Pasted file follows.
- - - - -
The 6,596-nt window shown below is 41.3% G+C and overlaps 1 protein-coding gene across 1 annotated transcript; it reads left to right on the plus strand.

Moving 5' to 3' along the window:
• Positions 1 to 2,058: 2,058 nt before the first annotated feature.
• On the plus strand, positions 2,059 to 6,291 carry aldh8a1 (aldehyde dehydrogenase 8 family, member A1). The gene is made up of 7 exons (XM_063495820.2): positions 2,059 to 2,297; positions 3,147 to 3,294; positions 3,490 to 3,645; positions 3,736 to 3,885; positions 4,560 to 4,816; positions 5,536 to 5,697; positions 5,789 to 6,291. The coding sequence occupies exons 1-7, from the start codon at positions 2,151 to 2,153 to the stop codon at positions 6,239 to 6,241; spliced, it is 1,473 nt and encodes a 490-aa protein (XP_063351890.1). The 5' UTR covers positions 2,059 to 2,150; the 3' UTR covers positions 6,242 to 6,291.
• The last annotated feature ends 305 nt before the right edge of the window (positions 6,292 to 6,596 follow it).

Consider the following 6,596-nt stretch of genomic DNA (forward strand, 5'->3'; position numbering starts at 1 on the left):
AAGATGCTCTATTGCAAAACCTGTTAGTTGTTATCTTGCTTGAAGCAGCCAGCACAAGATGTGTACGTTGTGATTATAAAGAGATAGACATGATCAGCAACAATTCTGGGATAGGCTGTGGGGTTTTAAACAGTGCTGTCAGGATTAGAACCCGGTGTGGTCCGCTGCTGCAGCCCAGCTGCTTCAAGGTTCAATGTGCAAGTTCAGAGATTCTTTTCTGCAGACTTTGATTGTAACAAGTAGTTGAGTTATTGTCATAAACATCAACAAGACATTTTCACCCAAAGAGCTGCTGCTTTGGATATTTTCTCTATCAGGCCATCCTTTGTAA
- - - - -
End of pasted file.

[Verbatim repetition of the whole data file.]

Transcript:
The 6,596-nt window shown below is 41.3% G+C and overlaps 1 protein-coding gene across 1 annotated transcript; it reads left to right on the plus strand.

Moving 5' to 3' along the window:
• Positions 1 to 2,058: 2,058 nt before the first annotated feature.
• On the plus strand, positions 2,059 to 6,291 carry aldh8a1 (aldehyde dehydrogenase 8 family, member A1). The gene is made up of 7 exons (XM_063495820.2): positions 2,059 to 2,297; positions 3,147 to 3,294; positions 3,490 to 3,645; positions 3,736 to 3,885; positions 4,560 to 4,816; positions 5,536 to 5,697; positions 5,789 to 6,291. The coding sequence occupies exons 1-7, from the start codon at positions 2,151 to 2,153 to the stop codon at positions 6,239 to 6,241; spliced, it is 1,473 nt and encodes a 490-aa protein (XP_063351890.1). The 5' UTR covers positions 2,059 to 2,150; the 3' UTR covers positions 6,242 to 6,291.
• The last annotated feature ends 305 nt before the right edge of the window (positions 6,292 to 6,596 follow it).

Consider the following 6,596-nt stretch of genomic DNA (forward strand, 5'->3'; position numbering starts at 1 on the left):
AAGATGCTCTATTGCAAAACCTGTTAGTTGTTATCTTGCTTGAAGCAGCCAGCACAAGATGTGTACGTTGTGATTATAAAGAGATAGACATGATCAGCAACAATTCTGGGATAGGCTGTGGGGTTTTAAACAGTGCTGTCAGGATTAGAACCCGGTGTGGTCCGCTGCTGCAGCCCAGCTGCTTCAAGGTTCAATGTGCAAGTTCAGAGATTCTTTTCTGCAGACTTTGATTGTAACAAGTAGTTGAGTTATTGTCATAAACATCAACAAGACATTTTCACCCAAAGAGCTGCTGCTTTGGATATTTTCTCTATCAGGCCATCCTTTGTAA